TV shows aimed at kids are accompanied by advertisements for less-healthy food, according to a study published today, December 18, 2013. Are these unhealthy ads increasing kids' susceptibility to less-optimum food choices?
The researchers in this study, completed at the University of Illinois, Chicago, compared ads in television programming in 2009. They used information from the Nielsen reports, and analyzed the nutritional data from products advertised during different time slots. What did the researchers find? That programming aimed at kids contained advertising for products significantly lower in nutritional value. According to the University of Illinois press release, "On children’s programming, more than 95 percent of ads were for products high in those unhealthy contents."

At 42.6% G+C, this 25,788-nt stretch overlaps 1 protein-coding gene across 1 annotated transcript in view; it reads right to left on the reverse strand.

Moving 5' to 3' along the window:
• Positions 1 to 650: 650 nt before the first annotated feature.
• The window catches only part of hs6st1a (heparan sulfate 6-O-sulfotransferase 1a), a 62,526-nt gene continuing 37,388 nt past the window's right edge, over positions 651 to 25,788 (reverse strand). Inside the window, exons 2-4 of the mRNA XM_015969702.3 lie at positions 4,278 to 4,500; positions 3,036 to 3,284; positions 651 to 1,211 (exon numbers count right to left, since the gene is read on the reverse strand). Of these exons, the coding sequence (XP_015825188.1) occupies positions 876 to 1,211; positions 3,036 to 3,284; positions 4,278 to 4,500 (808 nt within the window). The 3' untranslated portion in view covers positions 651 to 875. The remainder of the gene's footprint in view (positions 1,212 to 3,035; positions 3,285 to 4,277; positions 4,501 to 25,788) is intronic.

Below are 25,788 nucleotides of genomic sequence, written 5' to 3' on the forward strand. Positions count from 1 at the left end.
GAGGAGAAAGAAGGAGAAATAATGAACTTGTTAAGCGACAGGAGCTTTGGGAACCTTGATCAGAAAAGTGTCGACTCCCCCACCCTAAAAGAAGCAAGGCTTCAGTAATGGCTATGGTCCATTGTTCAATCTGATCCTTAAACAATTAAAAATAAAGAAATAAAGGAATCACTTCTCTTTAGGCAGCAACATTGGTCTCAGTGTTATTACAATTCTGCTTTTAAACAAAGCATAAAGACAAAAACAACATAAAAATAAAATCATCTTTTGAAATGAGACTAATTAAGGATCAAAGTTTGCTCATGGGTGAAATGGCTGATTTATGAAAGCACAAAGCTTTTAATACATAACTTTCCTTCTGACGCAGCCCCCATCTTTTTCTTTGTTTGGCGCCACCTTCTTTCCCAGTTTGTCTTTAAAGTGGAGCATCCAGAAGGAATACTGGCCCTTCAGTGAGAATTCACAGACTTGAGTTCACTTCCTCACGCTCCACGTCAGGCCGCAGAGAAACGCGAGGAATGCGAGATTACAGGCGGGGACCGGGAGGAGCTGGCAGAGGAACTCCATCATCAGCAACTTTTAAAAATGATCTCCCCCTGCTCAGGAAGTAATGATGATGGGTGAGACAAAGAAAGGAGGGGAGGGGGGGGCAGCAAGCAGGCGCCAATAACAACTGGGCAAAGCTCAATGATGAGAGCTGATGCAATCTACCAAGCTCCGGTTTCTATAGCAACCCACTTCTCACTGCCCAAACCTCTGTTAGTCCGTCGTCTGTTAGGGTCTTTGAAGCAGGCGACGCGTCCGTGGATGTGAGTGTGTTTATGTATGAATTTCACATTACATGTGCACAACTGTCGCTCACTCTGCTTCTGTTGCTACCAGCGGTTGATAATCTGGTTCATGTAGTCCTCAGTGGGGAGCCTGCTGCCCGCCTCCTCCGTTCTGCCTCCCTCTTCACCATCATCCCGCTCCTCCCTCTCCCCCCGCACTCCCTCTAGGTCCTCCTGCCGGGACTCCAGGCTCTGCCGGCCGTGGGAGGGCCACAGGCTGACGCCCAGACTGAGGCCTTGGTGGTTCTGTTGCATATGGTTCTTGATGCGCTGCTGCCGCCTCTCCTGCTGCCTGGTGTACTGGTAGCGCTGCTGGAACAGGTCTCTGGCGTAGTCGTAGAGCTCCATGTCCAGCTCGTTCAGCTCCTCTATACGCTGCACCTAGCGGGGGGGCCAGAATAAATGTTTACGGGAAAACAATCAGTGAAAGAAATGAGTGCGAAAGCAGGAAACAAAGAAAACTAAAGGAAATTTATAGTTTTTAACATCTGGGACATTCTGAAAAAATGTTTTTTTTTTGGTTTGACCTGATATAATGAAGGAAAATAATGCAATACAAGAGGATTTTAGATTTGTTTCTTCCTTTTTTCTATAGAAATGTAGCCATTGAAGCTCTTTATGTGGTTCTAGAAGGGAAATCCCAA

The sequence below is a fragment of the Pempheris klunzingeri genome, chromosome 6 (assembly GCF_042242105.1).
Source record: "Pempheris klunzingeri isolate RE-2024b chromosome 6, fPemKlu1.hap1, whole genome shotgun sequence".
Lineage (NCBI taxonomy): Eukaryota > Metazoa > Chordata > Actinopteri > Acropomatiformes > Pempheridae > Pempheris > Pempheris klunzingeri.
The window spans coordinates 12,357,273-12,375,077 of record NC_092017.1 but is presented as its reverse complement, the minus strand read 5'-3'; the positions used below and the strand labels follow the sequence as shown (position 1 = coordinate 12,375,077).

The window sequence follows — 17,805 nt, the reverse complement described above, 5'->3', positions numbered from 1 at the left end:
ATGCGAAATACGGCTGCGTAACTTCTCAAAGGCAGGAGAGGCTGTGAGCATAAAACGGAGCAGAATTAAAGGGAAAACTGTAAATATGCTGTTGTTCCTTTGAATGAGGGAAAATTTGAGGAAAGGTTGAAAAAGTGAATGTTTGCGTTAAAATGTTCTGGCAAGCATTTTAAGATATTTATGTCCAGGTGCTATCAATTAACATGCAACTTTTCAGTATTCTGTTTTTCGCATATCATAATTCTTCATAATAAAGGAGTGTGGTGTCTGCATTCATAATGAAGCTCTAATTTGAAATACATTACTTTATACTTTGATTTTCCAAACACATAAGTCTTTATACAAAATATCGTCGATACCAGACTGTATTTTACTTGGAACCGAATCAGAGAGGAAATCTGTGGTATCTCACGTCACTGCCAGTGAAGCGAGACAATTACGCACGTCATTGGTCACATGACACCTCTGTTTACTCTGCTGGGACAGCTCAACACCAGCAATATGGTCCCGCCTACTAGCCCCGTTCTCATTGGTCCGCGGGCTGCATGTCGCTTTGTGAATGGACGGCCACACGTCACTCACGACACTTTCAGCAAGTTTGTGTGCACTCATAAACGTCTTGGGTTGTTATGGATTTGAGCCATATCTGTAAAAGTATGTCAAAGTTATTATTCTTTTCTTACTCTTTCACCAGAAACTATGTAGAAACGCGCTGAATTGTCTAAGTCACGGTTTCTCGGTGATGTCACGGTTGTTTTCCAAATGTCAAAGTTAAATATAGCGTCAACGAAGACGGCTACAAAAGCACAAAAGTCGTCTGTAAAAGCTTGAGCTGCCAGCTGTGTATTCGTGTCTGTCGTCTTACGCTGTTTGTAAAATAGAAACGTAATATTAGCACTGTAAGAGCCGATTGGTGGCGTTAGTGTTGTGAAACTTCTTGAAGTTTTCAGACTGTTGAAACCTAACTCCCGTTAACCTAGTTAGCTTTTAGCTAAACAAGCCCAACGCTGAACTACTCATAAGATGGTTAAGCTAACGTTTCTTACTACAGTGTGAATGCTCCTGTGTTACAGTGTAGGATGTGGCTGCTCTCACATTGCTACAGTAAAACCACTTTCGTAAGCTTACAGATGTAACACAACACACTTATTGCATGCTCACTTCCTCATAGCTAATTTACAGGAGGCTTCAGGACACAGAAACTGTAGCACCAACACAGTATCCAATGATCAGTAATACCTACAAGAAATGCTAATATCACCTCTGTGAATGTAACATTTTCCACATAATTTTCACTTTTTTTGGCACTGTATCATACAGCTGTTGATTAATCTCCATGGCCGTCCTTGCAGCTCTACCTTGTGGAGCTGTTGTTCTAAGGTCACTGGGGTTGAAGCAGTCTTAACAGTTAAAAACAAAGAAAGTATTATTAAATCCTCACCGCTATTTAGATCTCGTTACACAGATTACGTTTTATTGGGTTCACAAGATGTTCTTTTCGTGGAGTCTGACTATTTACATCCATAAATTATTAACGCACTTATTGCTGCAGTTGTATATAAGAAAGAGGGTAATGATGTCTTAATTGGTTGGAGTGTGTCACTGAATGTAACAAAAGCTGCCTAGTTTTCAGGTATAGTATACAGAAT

Marketing to Kids vs. Nutrition: Voluntary Changes
An inter-agency working group, composed of the FTC (Federal Trade Commission), the FDA (Food and Drug Administration), the CDC (Centers for Disease Control and Prevention), and the USDA (United States Department of Agriculture) is working to establish and maintain recommendations for marketing in regards to food quality for children. Although the agency's recommendations are non-binding, they're hoping that manufacturers will modify their marketing behavior in order to help parents who want to provide healthy choices for their kids.
According to the agency, "Advertising and marketing should encourage children to choose foods that make meaningful contributions to a healthful diet from food groups including vegetables, fruit, whole grains, fat-free or low-fat milk products, fish, extra lean meat and poultry, eggs, nuts or seeds, and beans. In addition, the saturated fat, trans fat, added sugars, and sodium in foods marketed to children should be limited to minimize the negative impact on children’s health and weight."
Nutrition and Kids
Childhood obesity is on the rise, along with obesity-related conditions such as diabetes. Will product manufacturers voluntarily give up on the extra profits in order to help combat childhood obesity? Only time will tell.